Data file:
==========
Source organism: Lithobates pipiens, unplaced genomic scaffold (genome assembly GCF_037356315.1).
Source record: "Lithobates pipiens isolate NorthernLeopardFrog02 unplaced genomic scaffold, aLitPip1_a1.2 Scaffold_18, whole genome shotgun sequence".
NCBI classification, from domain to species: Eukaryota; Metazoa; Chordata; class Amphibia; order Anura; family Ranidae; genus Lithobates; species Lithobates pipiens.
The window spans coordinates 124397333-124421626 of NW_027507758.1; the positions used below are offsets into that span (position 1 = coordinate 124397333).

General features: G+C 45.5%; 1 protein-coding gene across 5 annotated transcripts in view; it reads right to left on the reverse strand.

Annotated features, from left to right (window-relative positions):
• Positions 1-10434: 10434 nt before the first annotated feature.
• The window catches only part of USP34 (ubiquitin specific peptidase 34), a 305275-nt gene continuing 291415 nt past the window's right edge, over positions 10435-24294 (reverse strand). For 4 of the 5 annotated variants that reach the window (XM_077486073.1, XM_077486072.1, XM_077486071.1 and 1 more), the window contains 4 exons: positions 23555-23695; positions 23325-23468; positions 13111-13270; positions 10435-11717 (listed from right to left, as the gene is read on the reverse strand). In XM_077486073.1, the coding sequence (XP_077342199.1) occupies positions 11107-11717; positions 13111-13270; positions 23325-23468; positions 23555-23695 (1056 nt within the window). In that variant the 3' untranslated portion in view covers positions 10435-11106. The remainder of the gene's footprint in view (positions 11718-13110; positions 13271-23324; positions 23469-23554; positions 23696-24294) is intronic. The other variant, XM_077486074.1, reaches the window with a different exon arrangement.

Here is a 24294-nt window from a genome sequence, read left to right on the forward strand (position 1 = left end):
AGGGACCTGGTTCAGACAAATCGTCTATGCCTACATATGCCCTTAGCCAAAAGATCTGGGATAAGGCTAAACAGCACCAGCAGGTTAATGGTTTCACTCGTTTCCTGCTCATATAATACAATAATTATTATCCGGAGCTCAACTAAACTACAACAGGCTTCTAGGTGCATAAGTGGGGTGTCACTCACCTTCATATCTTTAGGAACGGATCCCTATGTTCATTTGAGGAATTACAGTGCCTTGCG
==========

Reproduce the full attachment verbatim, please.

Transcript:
Source organism: Lithobates pipiens, unplaced genomic scaffold (genome assembly GCF_037356315.1).
Source record: "Lithobates pipiens isolate NorthernLeopardFrog02 unplaced genomic scaffold, aLitPip1_a1.2 Scaffold_18, whole genome shotgun sequence".
NCBI classification, from domain to species: Eukaryota; Metazoa; Chordata; class Amphibia; order Anura; family Ranidae; genus Lithobates; species Lithobates pipiens.
The window spans coordinates 124397333-124421626 of NW_027507758.1; the positions used below are offsets into that span (position 1 = coordinate 124397333).

General features: G+C 45.5%; 1 protein-coding gene across 5 annotated transcripts in view; it reads right to left on the reverse strand.

Annotated features, from left to right (window-relative positions):
• Positions 1-10434: 10434 nt before the first annotated feature.
• The window catches only part of USP34 (ubiquitin specific peptidase 34), a 305275-nt gene continuing 291415 nt past the window's right edge, over positions 10435-24294 (reverse strand). For 4 of the 5 annotated variants that reach the window (XM_077486073.1, XM_077486072.1, XM_077486071.1 and 1 more), the window contains 4 exons: positions 23555-23695; positions 23325-23468; positions 13111-13270; positions 10435-11717 (listed from right to left, as the gene is read on the reverse strand). In XM_077486073.1, the coding sequence (XP_077342199.1) occupies positions 11107-11717; positions 13111-13270; positions 23325-23468; positions 23555-23695 (1056 nt within the window). In that variant the 3' untranslated portion in view covers positions 10435-11106. The remainder of the gene's footprint in view (positions 11718-13110; positions 13271-23324; positions 23469-23554; positions 23696-24294) is intronic. The other variant, XM_077486074.1, reaches the window with a different exon arrangement.

Here is a 24294-nt window from a genome sequence, read left to right on the forward strand (position 1 = left end):
AGGGACCTGGTTCAGACAAATCGTCTATGCCTACATATGCCCTTAGCCAAAAGATCTGGGATAAGGCTAAACAGCACCAGCAGGTTAATGGTTTCACTCGTTTCCTGCTCATATAATACAATAATTATTATCCGGAGCTCAACTAAACTACAACAGGCTTCTAGGTGCATAAGTGGGGTGTCACTCACCTTCATATCTTTAGGAACGGATCCCTATGTTCATTTGAGGAATTACAGTGCCTTGCG